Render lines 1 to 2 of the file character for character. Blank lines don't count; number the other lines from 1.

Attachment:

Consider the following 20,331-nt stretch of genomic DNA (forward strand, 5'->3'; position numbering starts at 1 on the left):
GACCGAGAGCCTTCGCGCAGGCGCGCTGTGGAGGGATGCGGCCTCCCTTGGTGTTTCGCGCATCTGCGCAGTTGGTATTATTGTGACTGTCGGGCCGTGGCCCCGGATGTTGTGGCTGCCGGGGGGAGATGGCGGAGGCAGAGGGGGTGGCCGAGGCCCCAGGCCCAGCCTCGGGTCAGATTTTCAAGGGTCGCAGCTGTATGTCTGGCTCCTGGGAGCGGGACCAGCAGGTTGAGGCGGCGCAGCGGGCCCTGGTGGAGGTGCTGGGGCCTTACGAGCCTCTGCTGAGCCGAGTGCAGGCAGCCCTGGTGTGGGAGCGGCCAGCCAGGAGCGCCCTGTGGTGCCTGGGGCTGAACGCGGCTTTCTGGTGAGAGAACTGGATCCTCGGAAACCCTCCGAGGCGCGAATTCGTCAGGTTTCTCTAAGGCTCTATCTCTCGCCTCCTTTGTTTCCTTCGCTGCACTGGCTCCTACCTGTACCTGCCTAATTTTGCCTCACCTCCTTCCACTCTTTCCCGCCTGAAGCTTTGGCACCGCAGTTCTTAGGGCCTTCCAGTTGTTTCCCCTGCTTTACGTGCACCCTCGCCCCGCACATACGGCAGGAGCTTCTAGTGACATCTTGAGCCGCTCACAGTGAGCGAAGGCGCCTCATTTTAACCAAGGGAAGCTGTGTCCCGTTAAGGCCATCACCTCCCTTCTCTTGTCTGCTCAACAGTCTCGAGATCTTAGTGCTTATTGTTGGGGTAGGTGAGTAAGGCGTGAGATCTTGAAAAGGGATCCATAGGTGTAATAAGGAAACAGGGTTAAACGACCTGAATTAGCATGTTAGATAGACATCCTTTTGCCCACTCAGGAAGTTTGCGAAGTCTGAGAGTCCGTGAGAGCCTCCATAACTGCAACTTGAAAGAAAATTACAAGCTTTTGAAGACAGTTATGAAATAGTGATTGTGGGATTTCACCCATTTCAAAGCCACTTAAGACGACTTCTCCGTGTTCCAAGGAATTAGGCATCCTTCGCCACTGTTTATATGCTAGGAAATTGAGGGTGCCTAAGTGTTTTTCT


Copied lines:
Consider the following 20,331-nt stretch of genomic DNA (forward strand, 5'->3'; position numbering starts at 1 on the left):
GACCGAGAGCCTTCGCGCAGGCGCGCTGTGGAGGGATGCGGCCTCCCTTGGTGTTTCGCGCATCTGCGCAGTTGGTATTATTGTGACTGTCGGGCCGTGGCCCCGGATGTTGTGGCTGCCGGGGGGAGATGGCGGAGGCAGAGGGGGTGGCCGAGGCCCCAGGCCCAGCCTCGGGTCAGATTTTCAAGGGTCGCAGCTGTATGTCTGGCTCCTGGGAGCGGGACCAGCAGGTTGAGGCGGCGCAGCGGGCCCTGGTGGAGGTGCTGGGGCCTTACGAGCCTCTGCTGAGCCGAGTGCAGGCAGCCCTGGTGTGGGAGCGGCCAGCCAGGAGCGCCCTGTGGTGCCTGGGGCTGAACGCGGCTTTCTGGTGAGAGAACTGGATCCTCGGAAACCCTCCGAGGCGCGAATTCGTCAGGTTTCTCTAAGGCTCTATCTCTCGCCTCCTTTGTTTCCTTCGCTGCACTGGCTCCTACCTGTACCTGCCTAATTTTGCCTCACCTCCTTCCACTCTTTCCCGCCTGAAGCTTTGGCACCGCAGTTCTTAGGGCCTTCCAGTTGTTTCCCCTGCTTTACGTGCACCCTCGCCCCGCACATACGGCAGGAGCTTCTAGTGACATCTTGAGCCGCTCACAGTGAGCGAAGGCGCCTCATTTTAACCAAGGGAAGCTGTGTCCCGTTAAGGCCATCACCTCCCTTCTCTTGTCTGCTCAACAGTCTCGAGATCTTAGTGCTTATTGTTGGGGTAGGTGAGTAAGGCGTGAGATCTTGAAAAGGGATCCATAGGTGTAATAAGGAAACAGGGTTAAACGACCTGAATTAGCATGTTAGATAGACATCCTTTTGCCCACTCAGGAAGTTTGCGAAGTCTGAGAGTCCGTGAGAGCCTCCATAACTGCAACTTGAAAGAAAATTACAAGCTTTTGAAGACAGTTATGAAATAGTGATTGTGGGATTTCACCCATTTCAAAGCCACTTAAGACGACTTCTCCGTGTTCCAAGGAATTAGGCATCCTTCGCCACTGTTTATATGCTAGGAAATTGAGGGTGCCTAAGTGTTTTTCT